'Clear tracks ahead' for western Minnesota musician silenced by ALS
Jerry Ostensoe was known for his soothing voice and the songs he wrote telling the stories of the people and places he knew in western Minnesota. Osetensoe, 71, died Monday at his Granite Falls home.
GRANITE FALLS — Jerry Ostensoe was a musician with a voice as soothing as a prairie breeze, which he used to tell the stories of the people who lived in the land he called “just east of west” in the songs he wrote.
“Poetry” is how Deborah Fossan describes the music and stories her husband created.
Ostensoe, 71, died Aug. 29, at their home in Granite Falls, where she had been caring for him since his diagnosis with amyotrophic lateral sclerosis in 2018. ALS is a progressive, neurodegenerative disease commonly called Lou Gehrig’s disease.
Its symptoms began to show themselves in late 2017, but it was not until July 2018 that doctors could make a diagnosis. Ostensoe was recording what became his final CD when the disease began to steal his voice — like rust taking the shine from metal.
His singing partner and friend, Malena Handeen, noticed the symptoms before he did. His voice and delivery were just not quite perfect. Her observations led Ostensoe to his family doctor and, eventually, a diagnosis.
“This guy was just a giant of storytelling for our community,” said Handeen.
She had dropped by Ostensoe’s home last Sunday. By chance, musician Charlie Roth, a fellow bard of the prairie, had stopped as well to see his longtime friend. Handeen retrieved the accordion she keeps in her vehicle, and Roth had brought his guitar with plans to sing for his friend.
They were joined in the house by other friends who had stopped to see Debbie and Jerry.
Soon, they were shoe-horned into Ostensoe’s small bedroom, playing and singing Ostensoe’s own songs for him. Ostensoe was no longer able to move or signal to them, but his eyes remained open and those present knew he was taking it all in.
There were tears shed, but it proved to be an appropriate send-off, as Ostensoe died only hours later. “It was as much for us as anything,” said Handeen of this impromptu performance. “Because what do you do?”
Ostensoe was as celebrated for his affability as much as for his musical and storytelling talents.
“He was a guy that everybody liked,” said Dave Smiglewski, his lifelong friend and fellow musician.
“I don’t know anybody who didn’t like him. Everybody liked old ‘Jerr,’’ said Smiglewski, who is the mayor of Granite Falls.
The two worked together for nearly 20 years with the Burlington Northern Santa Fe Railway. They performed together for much longer as part of the Good Time Railroad band they had helped found. Smiglewski has also been diagnosed with ALS.
Ostensoe made his living by working for the railroad and later as a transit bus driver in his hometown, according to Smiglewski. He performed with Good Time Railroad, the Strollers, and as part of duos with Carol Ford and Malena Handeen. He also performed on his own, and was often called upon to perform for community celebrations and events.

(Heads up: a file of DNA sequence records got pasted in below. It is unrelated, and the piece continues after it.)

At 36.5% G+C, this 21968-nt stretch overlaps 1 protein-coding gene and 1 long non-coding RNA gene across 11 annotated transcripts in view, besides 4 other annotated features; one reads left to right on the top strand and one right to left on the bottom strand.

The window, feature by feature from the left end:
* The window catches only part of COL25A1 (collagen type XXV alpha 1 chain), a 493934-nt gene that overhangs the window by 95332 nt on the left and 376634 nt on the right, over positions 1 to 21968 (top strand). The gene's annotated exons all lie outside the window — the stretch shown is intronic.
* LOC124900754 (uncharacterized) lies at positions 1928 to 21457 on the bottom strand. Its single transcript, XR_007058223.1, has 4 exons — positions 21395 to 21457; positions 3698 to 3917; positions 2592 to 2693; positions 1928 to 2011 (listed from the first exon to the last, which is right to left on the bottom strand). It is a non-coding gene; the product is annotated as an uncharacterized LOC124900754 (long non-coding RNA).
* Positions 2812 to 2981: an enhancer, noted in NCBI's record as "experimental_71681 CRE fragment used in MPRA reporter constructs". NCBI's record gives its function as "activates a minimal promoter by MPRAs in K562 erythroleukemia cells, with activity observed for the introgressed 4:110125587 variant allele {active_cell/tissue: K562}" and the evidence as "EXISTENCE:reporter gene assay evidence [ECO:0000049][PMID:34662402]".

He recorded an LP, cassette, and at least five CDs. He recorded his last CD at Wild Sound in Minneapolis, where owner Steve Kaul has hosted many of the state's best-known talents.
"Clear tracks ahead," Kaul posted on Facebook on learning of Ostensoe's passing.
“He had the heart of a hobo in some ways,” said Smiglewski of Ostensoe. “He was really a guy that was attracted to the romantic side of things, traveling and going out west particularly.”
Before ALS confined Ostensoe to his home, he and Smiglewski took lengthy road trips to the west where they pursued their love for the history of the country. In their youthful days, they hopped the rails to destinations as far flung as Glacier National Park and New Orleans.
Ostensoe was a voracious reader of history, especially that of World War II.
Until his marriage to Debbie on Jan. 28, 2019, he had lived in a home hidden alongside Hawk Creek that had been built as the Minnesota Falls railroad stop for steam locomotives.
Along with his collection of guitars and recording equipment, it held hundreds of books.
It was at this woodsy retreat that Ostensoe and Handeen rehearsed and recorded music. It’s where she also came to realize that her fellow musician had no idea of how much he had impacted people in the region through his music.
She said he was always striving to take his work farther. He was just not aware that the success of his work was already evident to all, she said. “What a gift he has been to all of us,” she said.
Since her husband’s death, Fossan said she has been “bombarded” by messages of condolences from throughout the state and other parts of the country.
“He was such a kind and gentle spirit,” she said.
While ALS made caring for her husband at home a challenge, Fossan said she was aided by many friends and family and treasured every moment of his company.
“When you love somebody, that’s just what you do,” she said.
A funeral service will be held at 1 p.m. Oct. 22 at the Granite Falls Lutheran Church, with a celebration of his life and storytelling to follow.